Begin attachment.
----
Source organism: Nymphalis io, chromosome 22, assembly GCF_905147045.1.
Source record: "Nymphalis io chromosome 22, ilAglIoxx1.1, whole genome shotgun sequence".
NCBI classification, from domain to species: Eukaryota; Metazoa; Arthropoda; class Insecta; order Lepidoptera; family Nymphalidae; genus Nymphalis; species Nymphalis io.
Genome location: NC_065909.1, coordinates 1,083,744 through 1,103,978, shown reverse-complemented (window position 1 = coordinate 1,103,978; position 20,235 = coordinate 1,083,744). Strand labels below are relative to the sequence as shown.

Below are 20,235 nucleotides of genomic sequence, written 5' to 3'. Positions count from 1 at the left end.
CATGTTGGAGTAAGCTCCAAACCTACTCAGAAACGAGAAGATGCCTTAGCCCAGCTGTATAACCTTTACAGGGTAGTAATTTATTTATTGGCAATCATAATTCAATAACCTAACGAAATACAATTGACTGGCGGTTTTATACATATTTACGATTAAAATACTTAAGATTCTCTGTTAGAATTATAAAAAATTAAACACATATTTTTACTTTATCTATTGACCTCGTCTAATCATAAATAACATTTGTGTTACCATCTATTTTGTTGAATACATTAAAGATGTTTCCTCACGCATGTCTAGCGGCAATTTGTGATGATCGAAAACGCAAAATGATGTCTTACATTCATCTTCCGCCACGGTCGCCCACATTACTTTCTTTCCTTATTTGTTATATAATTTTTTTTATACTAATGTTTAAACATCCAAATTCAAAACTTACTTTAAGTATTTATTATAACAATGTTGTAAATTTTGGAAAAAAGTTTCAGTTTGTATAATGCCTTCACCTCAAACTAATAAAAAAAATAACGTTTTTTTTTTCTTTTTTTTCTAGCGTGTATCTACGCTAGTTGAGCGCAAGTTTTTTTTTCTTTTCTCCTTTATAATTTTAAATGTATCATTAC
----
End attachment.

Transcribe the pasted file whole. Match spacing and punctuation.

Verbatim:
Source organism: Nymphalis io, chromosome 22, assembly GCF_905147045.1.
Source record: "Nymphalis io chromosome 22, ilAglIoxx1.1, whole genome shotgun sequence".
NCBI classification, from domain to species: Eukaryota; Metazoa; Arthropoda; class Insecta; order Lepidoptera; family Nymphalidae; genus Nymphalis; species Nymphalis io.
Genome location: NC_065909.1, coordinates 1,083,744 through 1,103,978, shown reverse-complemented (window position 1 = coordinate 1,103,978; position 20,235 = coordinate 1,083,744). Strand labels below are relative to the sequence as shown.

Below are 20,235 nucleotides of genomic sequence, written 5' to 3'. Positions count from 1 at the left end.
CATGTTGGAGTAAGCTCCAAACCTACTCAGAAACGAGAAGATGCCTTAGCCCAGCTGTATAACCTTTACAGGGTAGTAATTTATTTATTGGCAATCATAATTCAATAACCTAACGAAATACAATTGACTGGCGGTTTTATACATATTTACGATTAAAATACTTAAGATTCTCTGTTAGAATTATAAAAAATTAAACACATATTTTTACTTTATCTATTGACCTCGTCTAATCATAAATAACATTTGTGTTACCATCTATTTTGTTGAATACATTAAAGATGTTTCCTCACGCATGTCTAGCGGCAATTTGTGATGATCGAAAACGCAAAATGATGTCTTACATTCATCTTCCGCCACGGTCGCCCACATTACTTTCTTTCCTTATTTGTTATATAATTTTTTTTATACTAATGTTTAAACATCCAAATTCAAAACTTACTTTAAGTATTTATTATAACAATGTTGTAAATTTTGGAAAAAAGTTTCAGTTTGTATAATGCCTTCACCTCAAACTAATAAAAAAAATAACGTTTTTTTTTTCTTTTTTTTCTAGCGTGTATCTACGCTAGTTGAGCGCAAGTTTTTTTTTCTTTTCTCCTTTATAATTTTAAATGTATCATTAC